Demand for Strips, created when Wall Street banks separate the interest payments from the principal of U.S. debt and sell each at a discount, has boosted the amount outstanding to an average $211 billion this year, the most since 1999, data from the Treasury Department show. The securities, the most vulnerable to inflation of all U.S. government bonds, posted the biggest returns this year by rallying almost 50 percent.
Gross Says TIPS ‘Look Great’ as Federal Reserve Seeks Inflation
Mary Childs – Bloomberg
Bill Gross, who used to run the world’s biggest bond fund before joining Janus Capital Group Inc. (JNS) in September, said Treasury Inflation Protected Securities are attractive as the Federal Reserve seeks 2 percent inflation.
“TIPS look great,” Gross, 70, said in a CNBC interview that also discussed his exit from Pacific Investment Management Co. and outlook for the economy. “You can buy a 10-year TIP with inflation expecations of 1.5 percent,” he said.
SocGen Defies Industry Retreat in Pompidou-Sized Venue
By Fabio Benedetti-Valentini, Bloomberg
In a new building on the edge of Paris, Societe Generale SA (GLE) moved 3,000 employees this year onto five trading floors each longer than a football field. The glass-faced edifice, roughly the size of the city’s Centre Pompidou, signals an increasing reliance on corporate and investment banking, even as many of the firm’s biggest European competitors scale back their securities businesses.
Krugman, Fighting Consensus, Says 2015 Fed Rate Increase Is Unlikely
Alaa Shahine – Bloomberg
Paul Krugman, challenging the consensus of economists and the Federal Reserve’s forecasts, said policy makers are unlikely to raise interest rates in 2015 as they struggle to spur inflation amid sluggish global economic growth.
“When push comes to shove they’re going to look and say: ‘It’s a pretty weak world economy out there, we don’t see any inflation, and the risk if we raise rates and it turns out we were mistaken is just so huge’,” the 2008 Nobel laureate said in Dubai. “It’s certainly a real possibility that they’ll go ahead and do it, but probably not, and for what it’s worth I and others are trying to bully them into not doing it.”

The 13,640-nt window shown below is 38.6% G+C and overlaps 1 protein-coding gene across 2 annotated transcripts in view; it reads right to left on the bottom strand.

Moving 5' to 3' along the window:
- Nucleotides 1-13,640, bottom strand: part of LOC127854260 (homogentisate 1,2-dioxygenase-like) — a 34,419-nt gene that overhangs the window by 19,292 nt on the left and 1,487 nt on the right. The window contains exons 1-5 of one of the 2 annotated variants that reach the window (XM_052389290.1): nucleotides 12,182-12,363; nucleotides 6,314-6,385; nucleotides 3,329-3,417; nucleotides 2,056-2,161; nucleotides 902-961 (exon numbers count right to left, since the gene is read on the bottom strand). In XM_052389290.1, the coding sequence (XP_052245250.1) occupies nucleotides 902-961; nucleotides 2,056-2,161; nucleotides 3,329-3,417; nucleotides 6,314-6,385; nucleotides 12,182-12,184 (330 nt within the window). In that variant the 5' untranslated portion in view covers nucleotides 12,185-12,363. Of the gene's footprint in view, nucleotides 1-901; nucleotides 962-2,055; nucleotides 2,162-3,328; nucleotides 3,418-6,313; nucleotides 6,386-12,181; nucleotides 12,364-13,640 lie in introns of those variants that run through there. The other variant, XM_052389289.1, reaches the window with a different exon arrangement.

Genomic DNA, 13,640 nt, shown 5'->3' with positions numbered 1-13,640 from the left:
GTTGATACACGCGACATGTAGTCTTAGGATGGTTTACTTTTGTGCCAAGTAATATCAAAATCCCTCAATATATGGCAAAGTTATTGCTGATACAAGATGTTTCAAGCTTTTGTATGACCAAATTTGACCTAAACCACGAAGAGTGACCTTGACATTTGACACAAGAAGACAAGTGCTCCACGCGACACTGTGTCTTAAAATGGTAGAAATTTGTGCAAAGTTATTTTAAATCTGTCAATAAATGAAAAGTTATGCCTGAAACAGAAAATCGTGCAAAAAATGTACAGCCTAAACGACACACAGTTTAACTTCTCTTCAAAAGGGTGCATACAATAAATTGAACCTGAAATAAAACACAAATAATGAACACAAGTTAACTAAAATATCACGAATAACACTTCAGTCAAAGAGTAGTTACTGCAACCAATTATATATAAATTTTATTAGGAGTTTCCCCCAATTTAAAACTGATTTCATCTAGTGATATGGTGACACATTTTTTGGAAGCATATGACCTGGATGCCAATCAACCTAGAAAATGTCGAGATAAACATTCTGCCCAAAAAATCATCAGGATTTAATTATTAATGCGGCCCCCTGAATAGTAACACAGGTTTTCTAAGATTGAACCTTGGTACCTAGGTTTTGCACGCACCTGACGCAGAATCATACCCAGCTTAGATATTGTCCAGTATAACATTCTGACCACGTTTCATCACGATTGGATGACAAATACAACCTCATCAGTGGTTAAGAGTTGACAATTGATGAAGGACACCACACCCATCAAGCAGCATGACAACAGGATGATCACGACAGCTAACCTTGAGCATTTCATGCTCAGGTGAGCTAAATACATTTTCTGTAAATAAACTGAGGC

Riksbank Seen Prolonging Zero Rate to Escape Deflation Trap
Johan Carlstrom and Amanda Billner – Bloomberg
Sweden’s central bank is seen pushing back planned interest rate increase beyond mid-2016 as it seeks to wrest the largest Nordic economy out of deflation.
Policy makers, who meet today in Stockholm, will tomorrow announce they kept their repo rate at zero for a second meeting, according to all 20 economist surveyed by Bloomberg. They may delay estimated increases to the end of 2016, from mid-2016, analysts at Swedbank AB (SWEDA), Danske Bank A/S and Royal Bank of Scotland Plc said.
1998 Comes Calling in Currency and Credit Plunges From Russia to Venezuela
Boris Korby – Bloomberg
Emerging markets are ending the year much like how they began it — in freefall.
From Russia to Venezuela, Thailand to Brazil, stocks, bonds and currencies across the developing world are plunging.